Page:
‘We can only arrive at genuine understanding by interrogating our misconceptions… There is no shame in being wrong, so long as one is able to accept correction from your teachers, your parents, and the sages.’

I’ve been pretty negative in my review so far, but I mean what I said that I absolutely loved Greathouse’s prose. This is one aspect where I felt the quality showcased in The Hand of the Sun King remains strong in this sequel. I felt Greathouse’s writing was beautiful, easy, and a joy to read. Regarding the quality of prose, I believe Greathouse is one of the best new fantasy writers. Vivid, immersive, beautifully structured, and Greathouse showed he can certainly write both melancholic and action-packed scenes. As proven in the final sequence of The Garden of Empire.

“When all things align according to their proper place, peace and harmony reign; when things fall out of their ordained position, all descends to chaos and disruption”

The climax sequence of The Garden of Empire was absolutely breathtaking. It is worth persevering to get to this point if you’re struggling with the pacing of the first half. I wondered where the story was going, and by the end, I was so pleasantly surprised by the turn of events. Maybe not the overall execution itself, but the result was just awesome. Not only does the brutal climax sequence escalate the scope and tension of the series, but the thrilling confrontations and ending also show big promises that the third book will be a return to greatness. Who knows, it is very likely the third book may become the best of the trilogy.

‘This might be our only chance. But at what cost? You are treating lives like tools. Worse, like pieces upon a game board, to be spent and risked and lost to achieve your aims. I wonder if this is the empire’s influence on you. I hope so. Then, at least, this callousness would be but a product of the evil I already fight, rather than some evil all its own.’

After all the pros and cons mentioned so far, and how much I loved The Hand of the Sun King, I wish I could give The Garden of Empire a higher rating and more positive review. But going back to the point of Alder being reminiscent of Fitz, and also, some parts of the execution of the climax sequence, there was actually one more major gripe I had with The Garden of Empire. I have to be careful about this because this is spoilery. For the entirety of the book, Alder is convinced he was rightfully doing things out of necessity. This is a great theme, even at the risk of making Alder an infuriating and selfish character to read. I did not mind this. The issue, however, is that people around him willingly did not prevent him from doing what he was determined to do for god knows what reasons. They intentionally kept secrets from him, and in the end, Alder is called stupid and an idiot for doing what he did.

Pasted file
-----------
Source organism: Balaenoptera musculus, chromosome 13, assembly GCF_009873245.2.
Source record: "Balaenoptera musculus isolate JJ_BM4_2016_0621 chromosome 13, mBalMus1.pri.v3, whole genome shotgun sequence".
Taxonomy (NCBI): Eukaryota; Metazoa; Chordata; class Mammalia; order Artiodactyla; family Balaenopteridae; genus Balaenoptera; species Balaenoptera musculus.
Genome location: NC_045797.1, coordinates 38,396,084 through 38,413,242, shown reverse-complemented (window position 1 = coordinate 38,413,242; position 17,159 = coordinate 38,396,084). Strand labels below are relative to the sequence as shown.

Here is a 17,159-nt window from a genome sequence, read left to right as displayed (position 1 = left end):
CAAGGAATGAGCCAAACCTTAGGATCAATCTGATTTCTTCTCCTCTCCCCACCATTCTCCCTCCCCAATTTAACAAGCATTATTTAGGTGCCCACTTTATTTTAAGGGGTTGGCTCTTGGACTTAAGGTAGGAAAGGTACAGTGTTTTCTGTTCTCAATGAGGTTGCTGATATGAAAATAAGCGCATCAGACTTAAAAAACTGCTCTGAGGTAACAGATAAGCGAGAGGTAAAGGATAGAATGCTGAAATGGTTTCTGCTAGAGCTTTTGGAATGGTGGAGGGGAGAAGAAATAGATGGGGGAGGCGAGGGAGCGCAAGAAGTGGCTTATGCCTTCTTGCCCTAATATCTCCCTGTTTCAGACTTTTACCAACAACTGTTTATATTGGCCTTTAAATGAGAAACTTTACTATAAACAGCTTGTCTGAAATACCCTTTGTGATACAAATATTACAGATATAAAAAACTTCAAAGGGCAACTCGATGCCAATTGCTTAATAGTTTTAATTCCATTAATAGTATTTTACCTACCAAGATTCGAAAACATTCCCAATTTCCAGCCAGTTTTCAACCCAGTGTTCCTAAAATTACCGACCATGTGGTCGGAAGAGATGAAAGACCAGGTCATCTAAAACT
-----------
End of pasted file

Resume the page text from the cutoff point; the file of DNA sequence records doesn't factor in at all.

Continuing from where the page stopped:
“Every great and meaningful endeavour, I reasoned, must feel impossible to those who begin it. Yet I had no choice but to begin, or else to watch the pattern of the world either remade to suit the cruel vision of the emperor or submerged into the darkest depths of violence and chaos.”

Why are things being kept from Alder for the entirety of the book? No idea. Greathouse might be saving the full revelations for book three, which (once again) makes this an incredibly frustrating trope to use. Or maybe, in the worst case, Greathouse didn’t know what to do with the revelations. The bottom line, right now, the characters keeping secret from Alder throughout the book and then blaming him for his actions are just unforgivable and lazy storytelling. It’s reminiscent of Fitz, but at least for Fitz, we often find out, in the same book, why secrets are kept from him. Here, it doesn’t feel like something that needs to be postponed until the third book. And until I read the final book to find out, and judge for myself, whether the keeping secrets trope is merited or not, the lukewarm rating for The Garden of Empire stays.

“Every choice reshapes the pattern of the world—a heavy enough burden when those choices stood only to reshape one’s own life and the paths one might traverse. How could anyone endure a life so full of choices that shaped the paths of others?”

This review was not easy to write. In fact, I hated writing it. The Hand of the Sun King is one of my favorite books, and I genuinely wished I could love The Garden of Empire much more. I have to be truthful in my reviews. Otherwise, there’s no point in my positive reviews as well. The Garden of Empire is written beautifully, but sadly, it is afflicted with infuriating tropes and the middle-book syndrome. The good thing, though, is what happened at the end of the book showcased the big potential for the third book to be the best of the trilogy. And I sincerely hope that will end up becoming a reality.